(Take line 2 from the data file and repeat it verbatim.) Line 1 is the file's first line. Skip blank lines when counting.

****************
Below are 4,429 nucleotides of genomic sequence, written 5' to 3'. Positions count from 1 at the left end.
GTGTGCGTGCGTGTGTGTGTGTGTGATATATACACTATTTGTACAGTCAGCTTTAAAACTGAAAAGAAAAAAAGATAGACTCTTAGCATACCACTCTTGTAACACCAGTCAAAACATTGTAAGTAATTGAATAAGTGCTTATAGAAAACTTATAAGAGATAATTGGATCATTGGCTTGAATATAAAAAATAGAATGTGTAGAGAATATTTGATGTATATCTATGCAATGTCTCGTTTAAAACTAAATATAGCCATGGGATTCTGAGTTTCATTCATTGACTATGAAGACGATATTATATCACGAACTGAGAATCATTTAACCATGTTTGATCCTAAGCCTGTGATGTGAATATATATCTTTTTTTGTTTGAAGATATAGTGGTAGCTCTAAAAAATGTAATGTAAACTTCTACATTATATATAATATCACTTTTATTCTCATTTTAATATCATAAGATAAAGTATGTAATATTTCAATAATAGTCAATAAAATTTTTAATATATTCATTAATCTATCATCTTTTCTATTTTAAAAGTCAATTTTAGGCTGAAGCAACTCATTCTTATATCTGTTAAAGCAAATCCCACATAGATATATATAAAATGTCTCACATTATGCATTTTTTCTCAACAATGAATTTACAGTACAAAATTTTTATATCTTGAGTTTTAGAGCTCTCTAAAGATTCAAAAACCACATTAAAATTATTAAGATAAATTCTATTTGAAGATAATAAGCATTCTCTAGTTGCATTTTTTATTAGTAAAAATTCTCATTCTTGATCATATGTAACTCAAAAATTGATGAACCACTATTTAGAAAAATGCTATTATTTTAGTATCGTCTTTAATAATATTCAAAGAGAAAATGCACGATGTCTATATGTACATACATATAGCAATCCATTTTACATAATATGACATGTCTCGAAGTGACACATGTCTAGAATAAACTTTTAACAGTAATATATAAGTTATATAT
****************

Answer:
GTGTGCGTGCGTGTGTGTGTGTGTGATATATACACTATTTGTACAGTCAGCTTTAAAACTGAAAAGAAAAAAAGATAGACTCTTAGCATACCACTCTTGTAACACCAGTCAAAACATTGTAAGTAATTGAATAAGTGCTTATAGAAAACTTATAAGAGATAATTGGATCATTGGCTTGAATATAAAAAATAGAATGTGTAGAGAATATTTGATGTATATCTATGCAATGTCTCGTTTAAAACTAAATATAGCCATGGGATTCTGAGTTTCATTCATTGACTATGAAGACGATATTATATCACGAACTGAGAATCATTTAACCATGTTTGATCCTAAGCCTGTGATGTGAATATATATCTTTTTTTGTTTGAAGATATAGTGGTAGCTCTAAAAAATGTAATGTAAACTTCTACATTATATATAATATCACTTTTATTCTCATTTTAATATCATAAGATAAAGTATGTAATATTTCAATAATAGTCAATAAAATTTTTAATATATTCATTAATCTATCATCTTTTCTATTTTAAAAGTCAATTTTAGGCTGAAGCAACTCATTCTTATATCTGTTAAAGCAAATCCCACATAGATATATATAAAATGTCTCACATTATGCATTTTTTCTCAACAATGAATTTACAGTACAAAATTTTTATATCTTGAGTTTTAGAGCTCTCTAAAGATTCAAAAACCACATTAAAATTATTAAGATAAATTCTATTTGAAGATAATAAGCATTCTCTAGTTGCATTTTTTATTAGTAAAAATTCTCATTCTTGATCATATGTAACTCAAAAATTGATGAACCACTATTTAGAAAAATGCTATTATTTTAGTATCGTCTTTAATAATATTCAAAGAGAAAATGCACGATGTCTATATGTACATACATATAGCAATCCATTTTACATAATATGACATGTCTCGAAGTGACACATGTCTAGAATAAACTTTTAACAGTAATATATAAGTTATATAT